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High-deductible plans look terrible, until you look at what they replaced

High-deductible plans look terrible, until you look at what they replaced

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Are bronze plans little better than "catastrophic" plans? Not exactly.
Are bronze plans little better than "catastrophic" plans? Not exactly.

At first glance, the high-deductible health plans that have allowed many Californians to receive insurance for the first time over the past two years look terrible. Known as “bronze” plans, you could easily argue they look little better than having no insurance at all. There’s a $5,000 deductible before benefits kick in. Should you have the misfortune to meet that requirement, still more out-of-pocket payments follow after that. You’re on the hook for co-pays and co-insurance — to the tune of $60 for every doctor visit and 30 percent of a hospital stay.

About a quarter of the 1.6 million people who signed up for insurance through Covered California, the state’s two-year-old health insurance exchange, chose high deductible bronze plans. Other than Minimum plans—only offered for people under age 30 — bronze is the cheapest after silver, gold and platinum, all of which offer lower deductibles and lower co-pays than bronze, but often carry substantially higher premium costs.

When they signed up, many people likely took the table presented on the Covered California site at face value. Regardless of insurer, all bronze plans are basically the same: The table lists a $5,000 deductible for singles and $10,000 deductible for families. It lists co-pays of $60 for a primary care visit and $120 for urgent care. Unless they read the fine print at the bottom, it’s likely many people assumed that until they met the deductible, they would be forced to pay out-of-pocket for all doctor visits.

It’s not a bad assumption because that’s how it used to be. Before the Affordable Care Act (ACA) laid out strict regulations for insurance carriers, most high deductible plans really were little better than no insurance at all, said Dylan Roby, an assistant professor and researcher at the UCLA Center for Health Policy Research. But now it’s different.

“There’s a lot of regulation that provides protection that wasn’t there before the exchange,” Roby said.

 Before the ACA, high deductibles really meant high deductibles. You couldn’t access care without paying out of pocket. Studies such as those by the Commonwealth Fund — highlighted last year by the New York Times — showed the cost burden hits the poor especially hard. Before Obamacare, high deductibles proved to be high barriers to care. They also offered little protection from bankruptcy. Insurers imposed annual and lifetime limits on care, which meant that if a patient met the deductible, but then crossed over an annual or lifetime limit because of a high cost disease or accident, insurers could — and often would — discontinue the policy.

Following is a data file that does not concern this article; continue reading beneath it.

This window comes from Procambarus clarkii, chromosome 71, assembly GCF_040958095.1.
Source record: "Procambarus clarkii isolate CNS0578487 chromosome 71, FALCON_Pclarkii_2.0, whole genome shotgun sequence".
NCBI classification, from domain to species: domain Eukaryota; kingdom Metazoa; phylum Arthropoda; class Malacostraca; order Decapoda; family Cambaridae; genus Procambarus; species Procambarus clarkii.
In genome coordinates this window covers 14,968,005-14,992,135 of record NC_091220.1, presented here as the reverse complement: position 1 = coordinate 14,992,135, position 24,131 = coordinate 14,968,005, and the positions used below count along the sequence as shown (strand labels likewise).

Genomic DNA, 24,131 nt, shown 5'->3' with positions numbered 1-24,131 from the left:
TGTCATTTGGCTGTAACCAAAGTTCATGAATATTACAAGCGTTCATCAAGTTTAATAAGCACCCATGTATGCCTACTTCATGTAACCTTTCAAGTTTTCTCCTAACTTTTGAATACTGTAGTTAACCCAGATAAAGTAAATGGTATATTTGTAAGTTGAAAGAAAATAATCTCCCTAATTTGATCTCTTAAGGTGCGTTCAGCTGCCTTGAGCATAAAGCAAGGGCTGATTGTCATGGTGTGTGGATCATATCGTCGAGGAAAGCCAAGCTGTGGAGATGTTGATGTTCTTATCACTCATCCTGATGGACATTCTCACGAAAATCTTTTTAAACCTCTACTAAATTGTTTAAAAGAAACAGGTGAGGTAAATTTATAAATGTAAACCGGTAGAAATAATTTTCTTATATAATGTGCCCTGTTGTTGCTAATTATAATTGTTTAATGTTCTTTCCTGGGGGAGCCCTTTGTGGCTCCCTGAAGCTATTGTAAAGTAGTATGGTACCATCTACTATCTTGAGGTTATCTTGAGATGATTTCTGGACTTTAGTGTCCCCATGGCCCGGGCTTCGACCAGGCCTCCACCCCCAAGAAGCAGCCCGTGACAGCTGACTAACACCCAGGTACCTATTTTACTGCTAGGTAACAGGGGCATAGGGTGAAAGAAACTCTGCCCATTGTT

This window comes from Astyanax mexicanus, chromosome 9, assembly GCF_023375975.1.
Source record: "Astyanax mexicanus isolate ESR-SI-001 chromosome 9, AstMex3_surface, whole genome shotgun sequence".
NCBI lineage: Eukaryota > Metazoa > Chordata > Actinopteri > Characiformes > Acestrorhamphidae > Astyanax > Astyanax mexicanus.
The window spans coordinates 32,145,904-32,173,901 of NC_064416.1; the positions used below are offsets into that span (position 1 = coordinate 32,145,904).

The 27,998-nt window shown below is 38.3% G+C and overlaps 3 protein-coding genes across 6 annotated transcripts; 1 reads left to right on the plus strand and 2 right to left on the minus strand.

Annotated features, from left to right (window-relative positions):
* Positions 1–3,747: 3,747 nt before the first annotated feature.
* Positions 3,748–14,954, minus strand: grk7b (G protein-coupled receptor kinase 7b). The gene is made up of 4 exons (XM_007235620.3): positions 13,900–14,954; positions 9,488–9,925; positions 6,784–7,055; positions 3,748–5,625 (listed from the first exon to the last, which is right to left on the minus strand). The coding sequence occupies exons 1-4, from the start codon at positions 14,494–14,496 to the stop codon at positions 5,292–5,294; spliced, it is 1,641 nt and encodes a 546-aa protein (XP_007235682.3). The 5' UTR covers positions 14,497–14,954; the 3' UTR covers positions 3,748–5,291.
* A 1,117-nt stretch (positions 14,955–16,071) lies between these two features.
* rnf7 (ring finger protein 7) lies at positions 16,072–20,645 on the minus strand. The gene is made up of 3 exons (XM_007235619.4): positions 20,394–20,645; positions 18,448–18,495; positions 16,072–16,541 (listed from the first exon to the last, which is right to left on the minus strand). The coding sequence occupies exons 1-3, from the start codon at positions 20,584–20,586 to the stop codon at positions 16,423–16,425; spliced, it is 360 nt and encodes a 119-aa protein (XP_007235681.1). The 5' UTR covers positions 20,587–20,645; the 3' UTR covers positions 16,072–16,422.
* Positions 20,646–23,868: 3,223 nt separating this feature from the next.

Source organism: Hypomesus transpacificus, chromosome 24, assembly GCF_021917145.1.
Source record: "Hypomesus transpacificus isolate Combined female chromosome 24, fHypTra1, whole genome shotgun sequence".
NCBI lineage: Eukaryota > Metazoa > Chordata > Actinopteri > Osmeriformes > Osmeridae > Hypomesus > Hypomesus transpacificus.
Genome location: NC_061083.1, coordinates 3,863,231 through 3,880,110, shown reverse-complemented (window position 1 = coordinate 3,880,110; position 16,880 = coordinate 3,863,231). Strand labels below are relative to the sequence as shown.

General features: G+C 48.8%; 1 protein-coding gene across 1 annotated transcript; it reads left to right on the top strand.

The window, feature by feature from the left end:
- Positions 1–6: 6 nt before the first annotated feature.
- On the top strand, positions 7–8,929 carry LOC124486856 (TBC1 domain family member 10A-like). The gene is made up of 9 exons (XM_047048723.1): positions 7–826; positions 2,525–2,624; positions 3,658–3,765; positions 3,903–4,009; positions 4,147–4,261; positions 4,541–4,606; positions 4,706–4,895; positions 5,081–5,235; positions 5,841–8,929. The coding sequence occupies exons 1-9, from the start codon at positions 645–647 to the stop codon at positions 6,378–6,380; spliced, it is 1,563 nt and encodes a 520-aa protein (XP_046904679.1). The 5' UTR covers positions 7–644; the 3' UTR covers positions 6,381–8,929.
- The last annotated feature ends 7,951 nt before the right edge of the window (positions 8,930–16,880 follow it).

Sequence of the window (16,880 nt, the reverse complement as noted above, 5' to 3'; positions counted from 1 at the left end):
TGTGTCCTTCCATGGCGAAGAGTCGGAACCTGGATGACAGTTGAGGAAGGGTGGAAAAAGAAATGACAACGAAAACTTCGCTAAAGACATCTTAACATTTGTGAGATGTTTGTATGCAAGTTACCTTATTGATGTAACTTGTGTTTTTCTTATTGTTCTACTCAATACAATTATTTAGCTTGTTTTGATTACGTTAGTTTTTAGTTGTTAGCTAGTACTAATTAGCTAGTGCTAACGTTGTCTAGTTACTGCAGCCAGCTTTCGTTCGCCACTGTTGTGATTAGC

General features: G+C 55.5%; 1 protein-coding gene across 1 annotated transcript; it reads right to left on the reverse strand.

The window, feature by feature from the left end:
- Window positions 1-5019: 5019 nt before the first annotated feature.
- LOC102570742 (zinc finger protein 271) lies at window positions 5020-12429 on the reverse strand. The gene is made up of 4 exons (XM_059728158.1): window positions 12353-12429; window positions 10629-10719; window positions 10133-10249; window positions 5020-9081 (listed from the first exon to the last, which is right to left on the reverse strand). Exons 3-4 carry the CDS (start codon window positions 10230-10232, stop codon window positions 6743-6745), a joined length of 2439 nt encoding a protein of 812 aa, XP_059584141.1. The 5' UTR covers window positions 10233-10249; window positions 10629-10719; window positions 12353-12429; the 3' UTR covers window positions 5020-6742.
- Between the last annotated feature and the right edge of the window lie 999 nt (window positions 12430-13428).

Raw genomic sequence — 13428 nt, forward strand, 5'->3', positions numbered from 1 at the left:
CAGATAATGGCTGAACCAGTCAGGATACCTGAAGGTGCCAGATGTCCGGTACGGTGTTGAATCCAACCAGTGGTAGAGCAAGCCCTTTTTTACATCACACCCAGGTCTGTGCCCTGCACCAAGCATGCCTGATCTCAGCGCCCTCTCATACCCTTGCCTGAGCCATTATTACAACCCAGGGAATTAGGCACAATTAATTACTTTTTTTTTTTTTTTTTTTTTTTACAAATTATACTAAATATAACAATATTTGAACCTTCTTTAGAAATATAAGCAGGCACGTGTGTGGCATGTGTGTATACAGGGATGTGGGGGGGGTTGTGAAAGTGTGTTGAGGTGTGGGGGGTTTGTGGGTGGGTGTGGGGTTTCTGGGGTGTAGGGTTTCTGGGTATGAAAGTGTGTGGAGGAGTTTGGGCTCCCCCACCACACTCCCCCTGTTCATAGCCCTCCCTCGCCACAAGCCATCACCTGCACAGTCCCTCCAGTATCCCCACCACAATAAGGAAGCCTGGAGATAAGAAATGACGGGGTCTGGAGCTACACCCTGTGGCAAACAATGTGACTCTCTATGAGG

But the new iteration of high deductible plans offered under Covered California’s “bronze” banner, while far from ideal, are far better than high deductible plans of old, according to Roby. Policyholders are entitled to three doctor visits a year, at the price of a $60 co-pay per visit. And they’re also eligible for free cancer screenings and cholesterol tests.

Not everyone sees the bronze plans in such positive terms. Gerald Kominski, director of UCLA's Center for Health Policy Research and Roby’s colleague, recently told Reporting on Health that the plans offer few meaningful benefits outside of emergencies.

“I feel like the bronze plans are not such a good deal for people, that maybe we should have started with the silver as the lowest level, not bronze,” Kominski said. “The reality is that the vast majority of Californians don’t spend $5,000 a year for health care. You have to be hospitalized, and your chances of being hospitalized are on average about 6 percent — it’s not that high.”

True, the plans offer limited access to care. There are still co-pays and co-insurance, but it is better than nothing at all. The ACA also imposed bankruptcy protection. There’s a $6,250 annual cap on payments for a single person and $12,500 for families. In addition, insurers can no longer impose annual or lifetime limits for the amount of care received. They can’t cancel a policy because a patient is sick and requires high cost care.     

Roby points out that “silver” plans are also better than they might appear if you’re just glancing at the paperwork. Many silver plans come with a $2,000 deductible, still a lot for people struggling to make ends meet. But that deductible is deceptive, said Roby. It only applies to higher cost care, such as hospital stays and non-generic brand drugs. Otherwise, policyholders can go to a doctor for the price of a $45 co-pay.

But there is a price to pay, said Roby. To control costs, insurers are limiting where you can go for care. They’re no longer contracting with the more expensive — and at times more desirable — hospitals and physician networks. If you go to an out-of-network doctor, you’re likely to end up with an expensive bill to pay. The narrow networks mean some people lost access to doctors they had seen for years, and others are struggling to find primary care providers who will treat them.

“There are always going to be some winners and losers, especially when you consider who was in the old market,” Roby said. “But if you think about the general population and the consumer protections they have that keep them from going bankrupt, a lot more people benefit.”

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Photo by Rian Castillo via Flickr.

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